A study of listening to Y!Music revealed the extent to which it was an interactive experience. The auto-ethnography was conducted as a capture of the music stream and a journal of interactions with the station. The music that was played was then analysed to determine the effect of judgements on the selections. The listening state was identified through involvement in the optional activities provided: accessing additional information, shopping for music and music related products, and communicating with other fans. The study revealed that the music-rating algorithm used by Y!Music is complex and it takes time to work out the implications of particular interactions. Y!Music may have been listening to me, but it took time and energy to make our communications effective. This effort, combined with the range of activities that accompanied listening, meant that web radio was a more engaging experience than the usual experience of broadcast radio.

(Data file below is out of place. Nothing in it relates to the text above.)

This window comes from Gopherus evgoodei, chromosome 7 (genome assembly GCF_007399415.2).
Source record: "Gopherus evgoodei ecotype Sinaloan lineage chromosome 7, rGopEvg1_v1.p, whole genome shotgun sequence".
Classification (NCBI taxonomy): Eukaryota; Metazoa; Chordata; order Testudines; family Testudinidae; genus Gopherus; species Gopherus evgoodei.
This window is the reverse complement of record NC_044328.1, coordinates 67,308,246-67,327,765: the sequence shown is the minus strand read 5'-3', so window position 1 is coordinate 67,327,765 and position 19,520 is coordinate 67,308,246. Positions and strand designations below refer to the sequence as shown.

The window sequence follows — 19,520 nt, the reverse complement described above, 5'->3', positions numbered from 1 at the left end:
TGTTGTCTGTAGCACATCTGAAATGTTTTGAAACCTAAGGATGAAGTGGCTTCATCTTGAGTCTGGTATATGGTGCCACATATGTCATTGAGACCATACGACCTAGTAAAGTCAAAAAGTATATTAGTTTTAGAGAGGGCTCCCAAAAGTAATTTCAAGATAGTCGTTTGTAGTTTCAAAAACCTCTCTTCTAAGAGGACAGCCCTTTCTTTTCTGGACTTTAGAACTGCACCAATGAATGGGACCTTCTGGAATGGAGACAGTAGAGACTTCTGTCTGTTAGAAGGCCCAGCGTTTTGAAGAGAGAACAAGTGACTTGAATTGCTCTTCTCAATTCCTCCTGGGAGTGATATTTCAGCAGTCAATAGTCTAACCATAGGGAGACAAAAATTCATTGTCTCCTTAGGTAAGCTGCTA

Australian Journal of Emerging Technologies and Society Vol. 4, Issue 2, p. 81-93